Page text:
Electronic Design

How Long Until We See The Prototype?

I like hands-on evaluations because they provide a better idea about how well developers can make use of a tool. My background in hardware and software development lets me check out major features and see how hard it is to get a real application running.

Easy setup and fast prototyping can be key to a tool's acceptance and suitability. Simple, inexpensive tools have impressed me. Parallax's SX-Key, a tool for developing embedded applications for Ubicom's SX microcontrollers, and Rabbit Semiconductor's RabbitCore development kits are two examples.

But things get a little more difficult as processor performance and storage capacity increase. Software, such as a real-time operating system (RTOS) or a Java virtual machine, comes into play and integration gets harder.

So what should a developer do? Find a solution that delivers a higher level of integration. Board vendors are very well aware of this. Board support packages are standard fare, but what happens when a board shrinks to a system-on-a-chip (SoC)? The integration follows. Board vendors tend to stick with boards that give them greater power and performance by utilizing faster processors, and even SoCs. Still, off-the-shelf boards aren't always an alternative, especially when trying to integrate an SoC into a custom design that may be very small or part of a larger solution.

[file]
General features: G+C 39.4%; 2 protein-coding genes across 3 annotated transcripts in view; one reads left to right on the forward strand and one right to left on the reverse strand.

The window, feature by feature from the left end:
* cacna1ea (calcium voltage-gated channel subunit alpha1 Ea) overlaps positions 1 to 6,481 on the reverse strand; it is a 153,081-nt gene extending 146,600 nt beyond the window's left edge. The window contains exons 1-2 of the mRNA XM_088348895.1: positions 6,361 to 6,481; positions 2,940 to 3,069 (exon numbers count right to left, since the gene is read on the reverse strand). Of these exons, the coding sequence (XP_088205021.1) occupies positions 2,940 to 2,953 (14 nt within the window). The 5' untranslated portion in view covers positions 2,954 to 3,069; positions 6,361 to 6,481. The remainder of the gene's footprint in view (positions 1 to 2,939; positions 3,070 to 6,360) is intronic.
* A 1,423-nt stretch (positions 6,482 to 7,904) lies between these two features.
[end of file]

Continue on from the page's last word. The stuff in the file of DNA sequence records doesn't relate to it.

Integrating an RTOS with an SoC isn't a simple project. While this process is necessary for custom SoC designs, developers can typically find integrated solutions for off-the-shelf SoCs. The advantage is fast prototyping, and development kits are normally usable by developers immediately.

Support is another key advantage for an off-the-shelf integrated solution. SoC vendors are now responsible for integration problems. If the OS doesn't work, then the finger pointing is reduced. It's never eliminated unless the vendor builds both the SoC and OS, but that's rare. An OS is normally surrounded by a large toolset, and OS vendors are well entrenched.

So if that SoC-based prototype needs to be done yesterday....

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